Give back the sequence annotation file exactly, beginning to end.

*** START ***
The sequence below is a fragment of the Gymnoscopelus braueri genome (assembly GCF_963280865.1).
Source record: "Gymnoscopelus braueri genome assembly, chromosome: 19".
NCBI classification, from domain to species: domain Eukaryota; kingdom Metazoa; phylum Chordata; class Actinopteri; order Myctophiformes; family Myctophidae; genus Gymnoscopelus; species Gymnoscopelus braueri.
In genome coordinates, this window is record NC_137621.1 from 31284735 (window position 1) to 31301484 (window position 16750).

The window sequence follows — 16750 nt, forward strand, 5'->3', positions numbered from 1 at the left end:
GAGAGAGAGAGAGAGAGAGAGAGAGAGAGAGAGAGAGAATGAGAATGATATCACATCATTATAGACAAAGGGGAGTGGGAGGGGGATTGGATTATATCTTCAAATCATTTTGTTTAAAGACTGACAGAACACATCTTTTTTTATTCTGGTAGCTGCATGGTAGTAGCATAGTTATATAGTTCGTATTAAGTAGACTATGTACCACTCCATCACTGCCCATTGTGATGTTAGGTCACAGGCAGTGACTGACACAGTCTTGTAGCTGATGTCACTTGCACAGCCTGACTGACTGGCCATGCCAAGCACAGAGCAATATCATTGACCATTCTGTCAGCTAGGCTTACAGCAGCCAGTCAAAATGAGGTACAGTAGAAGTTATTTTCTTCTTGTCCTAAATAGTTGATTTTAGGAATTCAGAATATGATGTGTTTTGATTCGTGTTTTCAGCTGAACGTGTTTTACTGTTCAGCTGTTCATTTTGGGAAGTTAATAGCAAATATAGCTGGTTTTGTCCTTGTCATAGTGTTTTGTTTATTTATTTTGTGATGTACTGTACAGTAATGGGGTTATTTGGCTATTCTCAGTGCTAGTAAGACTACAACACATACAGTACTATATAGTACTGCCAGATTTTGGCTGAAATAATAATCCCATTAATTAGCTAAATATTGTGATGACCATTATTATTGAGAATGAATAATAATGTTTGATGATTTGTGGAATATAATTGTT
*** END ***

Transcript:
The sequence below is a fragment of the Gymnoscopelus braueri genome (assembly GCF_963280865.1).
Source record: "Gymnoscopelus braueri genome assembly, chromosome: 19".
NCBI classification, from domain to species: domain Eukaryota; kingdom Metazoa; phylum Chordata; class Actinopteri; order Myctophiformes; family Myctophidae; genus Gymnoscopelus; species Gymnoscopelus braueri.
In genome coordinates, this window is record NC_137621.1 from 31284735 (window position 1) to 31301484 (window position 16750).

The window sequence follows — 16750 nt, forward strand, 5'->3', positions numbered from 1 at the left end:
GAGAGAGAGAGAGAGAGAGAGAGAGAGAGAGAGAGAGAATGAGAATGATATCACATCATTATAGACAAAGGGGAGTGGGAGGGGGATTGGATTATATCTTCAAATCATTTTGTTTAAAGACTGACAGAACACATCTTTTTTTATTCTGGTAGCTGCATGGTAGTAGCATAGTTATATAGTTCGTATTAAGTAGACTATGTACCACTCCATCACTGCCCATTGTGATGTTAGGTCACAGGCAGTGACTGACACAGTCTTGTAGCTGATGTCACTTGCACAGCCTGACTGACTGGCCATGCCAAGCACAGAGCAATATCATTGACCATTCTGTCAGCTAGGCTTACAGCAGCCAGTCAAAATGAGGTACAGTAGAAGTTATTTTCTTCTTGTCCTAAATAGTTGATTTTAGGAATTCAGAATATGATGTGTTTTGATTCGTGTTTTCAGCTGAACGTGTTTTACTGTTCAGCTGTTCATTTTGGGAAGTTAATAGCAAATATAGCTGGTTTTGTCCTTGTCATAGTGTTTTGTTTATTTATTTTGTGATGTACTGTACAGTAATGGGGTTATTTGGCTATTCTCAGTGCTAGTAAGACTACAACACATACAGTACTATATAGTACTGCCAGATTTTGGCTGAAATAATAATCCCATTAATTAGCTAAATATTGTGATGACCATTATTATTGAGAATGAATAATAATGTTTGATGATTTGTGGAATATAATTGTT